The Fall of the House of Usher: Biography

Edgar Poe was born in Boston, Massachusetts, on January 19, 1809, the second child of Elizabeth Arnold Hopkins Poe and David Poe, Jr., an actor. He became an orphan after his father abandoned the family and his mother died of consumption.  He was raised by John and Frances Allan in Richmond, Virginia, from whom Poe took his middle name, though they did not adopt him. He was educated in grammar schools in Scotland and England as well as in Richmond. His foster father was wealthy from trade and sent Edgar to the best schools, including the new school, the University of Virginia, to study languages. He attended only for a semester, however. He became estranged from his foster father over gambling debts.


He went to Boston in 1827 to earn his living as a newspaper writer, enlisting in the Army when he could not support himself and publishing anonymously Tamerlane and Other Poems in 1827. He served in the Army for two years attaining the rank of Sergeant Major for Artillery. He published his second book, Al Aaraaf, Tamerlane and Minor Poems in 1829. John Allan helped Poe to enter the Military Academy at West Point in 1830. 


Poe was disowned by John Allan after Allan’s second marriage, and Poe purposely arranged for his own court-martial in order to be dismissed from West Point in 1831. In 1831 he went to New York and released his third book of poems, financed by other cadets at West Point. After being awarded a prize from the Baltimore Saturday Visitor in 1833 for his short story, “MS. Found in a Bottle,” Poe became assistant editor of the Southern Literary Messenger in Richmond in 1835 but was discharged for drunkenness. Returning to Baltimore, he secretly married his 13-year-old cousin, Virginia Clemm. He got his job back and returned to Richmond with his wife and her mother.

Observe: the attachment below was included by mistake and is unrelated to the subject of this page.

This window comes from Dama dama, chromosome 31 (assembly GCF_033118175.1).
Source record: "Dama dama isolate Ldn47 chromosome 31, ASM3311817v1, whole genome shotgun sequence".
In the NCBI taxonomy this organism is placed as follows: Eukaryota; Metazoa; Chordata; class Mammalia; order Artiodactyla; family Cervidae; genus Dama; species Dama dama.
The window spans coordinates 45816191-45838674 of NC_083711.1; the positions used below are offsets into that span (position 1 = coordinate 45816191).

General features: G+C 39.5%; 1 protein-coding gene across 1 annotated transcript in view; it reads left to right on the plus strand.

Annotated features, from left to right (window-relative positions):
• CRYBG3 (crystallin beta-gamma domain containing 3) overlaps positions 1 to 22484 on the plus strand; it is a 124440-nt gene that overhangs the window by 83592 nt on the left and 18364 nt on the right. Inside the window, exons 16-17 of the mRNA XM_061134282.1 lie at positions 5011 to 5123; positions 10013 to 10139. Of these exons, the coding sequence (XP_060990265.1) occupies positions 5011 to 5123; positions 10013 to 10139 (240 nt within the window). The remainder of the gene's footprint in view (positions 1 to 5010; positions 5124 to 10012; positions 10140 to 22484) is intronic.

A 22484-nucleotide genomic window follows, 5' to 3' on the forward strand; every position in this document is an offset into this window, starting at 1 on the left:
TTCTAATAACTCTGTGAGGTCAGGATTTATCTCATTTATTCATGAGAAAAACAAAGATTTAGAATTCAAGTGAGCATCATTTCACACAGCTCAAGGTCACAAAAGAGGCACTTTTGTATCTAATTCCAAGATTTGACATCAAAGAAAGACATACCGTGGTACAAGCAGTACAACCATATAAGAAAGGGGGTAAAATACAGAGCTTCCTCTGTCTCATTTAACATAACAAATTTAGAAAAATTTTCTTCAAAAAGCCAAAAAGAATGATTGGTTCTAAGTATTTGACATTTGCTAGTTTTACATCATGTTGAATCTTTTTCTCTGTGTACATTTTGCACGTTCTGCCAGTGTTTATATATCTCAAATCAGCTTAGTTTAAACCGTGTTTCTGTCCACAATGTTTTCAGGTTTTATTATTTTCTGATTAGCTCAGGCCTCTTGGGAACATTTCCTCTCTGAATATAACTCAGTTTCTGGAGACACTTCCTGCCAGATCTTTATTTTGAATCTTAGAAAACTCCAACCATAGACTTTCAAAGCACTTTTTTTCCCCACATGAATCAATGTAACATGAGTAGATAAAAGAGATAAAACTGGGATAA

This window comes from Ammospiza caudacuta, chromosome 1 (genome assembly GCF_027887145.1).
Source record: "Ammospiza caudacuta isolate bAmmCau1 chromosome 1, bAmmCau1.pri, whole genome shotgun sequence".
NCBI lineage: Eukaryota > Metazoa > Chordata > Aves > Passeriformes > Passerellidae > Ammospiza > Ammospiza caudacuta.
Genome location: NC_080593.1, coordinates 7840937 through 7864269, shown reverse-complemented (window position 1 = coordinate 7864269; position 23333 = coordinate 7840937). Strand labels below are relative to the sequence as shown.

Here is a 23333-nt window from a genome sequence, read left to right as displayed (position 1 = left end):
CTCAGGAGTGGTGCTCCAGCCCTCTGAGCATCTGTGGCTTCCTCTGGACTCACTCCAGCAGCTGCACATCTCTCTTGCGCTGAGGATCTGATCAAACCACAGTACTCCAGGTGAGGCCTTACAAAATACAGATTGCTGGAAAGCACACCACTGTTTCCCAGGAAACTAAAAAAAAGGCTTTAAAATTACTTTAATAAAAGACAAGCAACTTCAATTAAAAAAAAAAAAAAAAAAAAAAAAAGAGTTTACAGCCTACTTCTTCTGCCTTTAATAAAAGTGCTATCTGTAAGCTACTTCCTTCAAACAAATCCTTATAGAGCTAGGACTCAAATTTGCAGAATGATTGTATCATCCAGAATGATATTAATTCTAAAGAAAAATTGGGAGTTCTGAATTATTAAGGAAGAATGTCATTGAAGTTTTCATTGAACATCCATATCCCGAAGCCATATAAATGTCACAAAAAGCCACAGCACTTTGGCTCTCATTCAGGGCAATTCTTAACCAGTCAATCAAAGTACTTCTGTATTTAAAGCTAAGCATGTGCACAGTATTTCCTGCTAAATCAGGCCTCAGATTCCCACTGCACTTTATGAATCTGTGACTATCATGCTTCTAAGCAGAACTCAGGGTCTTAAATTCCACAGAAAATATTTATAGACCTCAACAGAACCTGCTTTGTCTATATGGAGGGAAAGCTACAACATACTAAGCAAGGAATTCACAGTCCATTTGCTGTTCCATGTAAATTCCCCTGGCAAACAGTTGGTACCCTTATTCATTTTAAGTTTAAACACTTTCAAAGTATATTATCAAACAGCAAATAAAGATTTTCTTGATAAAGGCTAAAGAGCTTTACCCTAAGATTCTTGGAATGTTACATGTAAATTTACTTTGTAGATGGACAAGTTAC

During this time he published poems, book reviews, and short stories in newspapers.  The Narrative of Arthur Gordom Pym, his only novel, was published in 1838 and widely reviewed. He became an assistant editor of Burton’s Gentleman’s Magazine, earning a reputation as a critic. His collection of short stories, Tales of the Grotesque and Arabesque, was published in 1839. Virginia showed signs of consumption in 1842, and Poe began to drink more heavily. He left his job at Graham’s Magazine and went to New York where he was an editor for newspapers. His poem “The Raven,” published in the Evening Mirror in 1845, was an instant success. Virginia died in 1847, and Poe became unstable. In 1849 Poe was found delirious on the streets of Baltimore and taken to a hospital where he died on October 7, 1849. The cause of death is still unknown, though it is speculated to be alcohol-related. The editor and critic Rufus Wilmot Griswold had a grudge against Poe and tried to destroy his reputation after his death, including images of him as a drug addict in a biography. 


Poe’s world reputation as an innovative artist increased in the later nineteenth century. He is hailed as an inventor of detective fiction, science fiction, and is America’s first serious literary critic. His achievements in poetry and the short story are considered landmarks of those genres.